Who is investing, how much and where?
The question is, how can we build on this foundation and accelerate the upward curve? To work that out, we need to look more closely at the last ten years. Who is investing in this area? And why the interest in sustainable buildings and making an impact?
Offices in the city – a stronghold of certification
There is also rising demand for certified buildings in the city – where the big deals happen and major properties are developed. In Germany, the Big 7 are Berlin, Dusseldorf, Frankfurt, Hamburg, Munich, Stuttgart and Cologne. Something we’ve also ascertained is that there’s an emphasis on office buildings situated as close as possible to the city centre. The motivation for major investors such as open-ended property funds and insurance companies to invest in the city centre is ultimately the client: tenants. Often, the ‘creditworthy’ tenants that hold the most appeal for these investors will only consider certified properties. These properties offer an important vehicle for signalling the importance they attach to environmental issues and social responsibility. They also allow clients to show that they are making a contribution to the sustainable development goals (SDGs). There is also an increasing tendency for investors to subscribe to the United Nations Principles for Responsible Investment (PRI) themselves. Thereby, they introduce their own SDG-compatible rules for sustainable investments.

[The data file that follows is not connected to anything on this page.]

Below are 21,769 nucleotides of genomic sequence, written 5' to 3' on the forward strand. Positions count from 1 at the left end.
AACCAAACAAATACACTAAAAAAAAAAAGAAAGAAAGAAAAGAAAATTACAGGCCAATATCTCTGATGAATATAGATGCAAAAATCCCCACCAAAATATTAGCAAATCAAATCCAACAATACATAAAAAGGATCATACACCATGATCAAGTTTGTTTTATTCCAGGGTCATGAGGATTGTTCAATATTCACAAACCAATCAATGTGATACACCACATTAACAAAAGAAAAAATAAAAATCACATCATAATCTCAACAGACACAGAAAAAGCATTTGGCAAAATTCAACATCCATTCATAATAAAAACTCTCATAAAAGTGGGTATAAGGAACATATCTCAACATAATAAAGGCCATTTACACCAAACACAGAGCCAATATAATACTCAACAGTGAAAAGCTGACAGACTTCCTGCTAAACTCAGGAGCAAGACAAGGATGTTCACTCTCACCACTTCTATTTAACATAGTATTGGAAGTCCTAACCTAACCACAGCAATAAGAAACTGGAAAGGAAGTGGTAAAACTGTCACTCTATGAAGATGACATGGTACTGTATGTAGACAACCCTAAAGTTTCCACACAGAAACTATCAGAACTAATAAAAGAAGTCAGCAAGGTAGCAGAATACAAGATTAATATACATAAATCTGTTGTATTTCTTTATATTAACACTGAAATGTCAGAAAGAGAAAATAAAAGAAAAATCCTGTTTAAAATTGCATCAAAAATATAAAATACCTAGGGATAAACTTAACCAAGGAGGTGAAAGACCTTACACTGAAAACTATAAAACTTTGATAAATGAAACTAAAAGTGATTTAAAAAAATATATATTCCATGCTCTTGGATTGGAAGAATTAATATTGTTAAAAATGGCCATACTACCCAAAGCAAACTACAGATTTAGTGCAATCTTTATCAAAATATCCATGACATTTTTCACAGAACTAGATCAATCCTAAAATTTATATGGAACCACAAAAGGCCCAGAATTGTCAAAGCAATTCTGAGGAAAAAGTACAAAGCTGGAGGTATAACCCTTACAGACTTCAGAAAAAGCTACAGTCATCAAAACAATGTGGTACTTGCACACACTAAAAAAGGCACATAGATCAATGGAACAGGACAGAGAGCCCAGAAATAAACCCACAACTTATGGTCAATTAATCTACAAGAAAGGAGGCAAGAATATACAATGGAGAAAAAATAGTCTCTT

On top of this, there is also growing interest from smaller communities in sustainable buildings. The archetypal client in this area is a small or medium-sized company that’s keen to build for its own requirements and lays emphasis on quality.
Existing buildings: unfortunately still lagging behind
What is basically considered a matter of course for new buildings is unfortunately not even on the agenda for existing buildings. There was a rise in the number of old buildings certified in the mid-2010s, but in recent years the rate has ebbed compared to certifications of new buildings. The main problem lies in the ‘investor-user dilemma’. Basically, it’s not worth renovating some old buildings because even if tenants enjoy the benefits of a sustainable makeover while they’re using the building, they’re still not willing to invest in renovations themselves!
Looking to the horizon: climate-neutral buildings in all areas
Given these developments, three key issues will need to be addressed if we want to encourage the world of property to move further in the direction of sustainability.
- The investor-user dilemma can be solved – and must be!
- The EU’s Sustainable Finance action plan and the European Green Deal offer promising options for making investment products sustainable. Implemented properly, such approaches also work for existing buildings.
- Carbon pricing: the point of entry we chose was much too low. If we can quickly push pricing up and keep doing so, this will also provide us with important leverage.
If all of these things happen together, I have every confidence that the trickle of activity I am witnessing at the moment can develop into a wave of climate-friendly renovations. The client questions I mentioned at the beginning (regarding carbon-neutral portfolios) will then become much more commonplace. So all I can say for now is go for it – we’re ready and waiting. And to answer the second question: yes, we can do it. To find out how, ask the DGNB.